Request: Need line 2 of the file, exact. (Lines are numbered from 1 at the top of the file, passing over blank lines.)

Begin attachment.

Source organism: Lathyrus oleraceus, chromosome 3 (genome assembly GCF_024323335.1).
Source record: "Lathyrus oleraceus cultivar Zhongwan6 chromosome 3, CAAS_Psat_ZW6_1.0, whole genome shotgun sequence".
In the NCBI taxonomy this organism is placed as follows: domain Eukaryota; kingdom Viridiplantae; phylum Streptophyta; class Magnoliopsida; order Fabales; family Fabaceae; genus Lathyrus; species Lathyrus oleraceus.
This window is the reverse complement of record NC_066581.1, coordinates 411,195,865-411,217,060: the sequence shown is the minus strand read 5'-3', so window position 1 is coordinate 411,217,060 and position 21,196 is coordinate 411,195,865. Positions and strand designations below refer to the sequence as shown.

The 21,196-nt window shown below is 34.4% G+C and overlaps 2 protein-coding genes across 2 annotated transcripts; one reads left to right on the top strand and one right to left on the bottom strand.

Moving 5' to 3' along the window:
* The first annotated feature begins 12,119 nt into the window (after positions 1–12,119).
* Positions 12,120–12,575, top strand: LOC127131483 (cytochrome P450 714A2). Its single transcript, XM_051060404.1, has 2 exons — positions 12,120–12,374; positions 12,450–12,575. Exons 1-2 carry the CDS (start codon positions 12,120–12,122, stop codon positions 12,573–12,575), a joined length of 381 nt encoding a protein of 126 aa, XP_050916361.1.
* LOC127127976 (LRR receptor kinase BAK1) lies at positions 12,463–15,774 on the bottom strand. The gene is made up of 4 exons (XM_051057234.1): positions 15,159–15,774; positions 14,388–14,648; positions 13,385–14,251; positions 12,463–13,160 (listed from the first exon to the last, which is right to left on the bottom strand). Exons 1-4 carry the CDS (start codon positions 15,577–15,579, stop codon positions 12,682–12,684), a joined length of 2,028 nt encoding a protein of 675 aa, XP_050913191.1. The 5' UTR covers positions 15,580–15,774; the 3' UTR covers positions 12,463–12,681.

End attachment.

Source record: "Lathyrus oleraceus cultivar Zhongwan6 chromosome 3, CAAS_Psat_ZW6_1.0, whole genome shotgun sequence".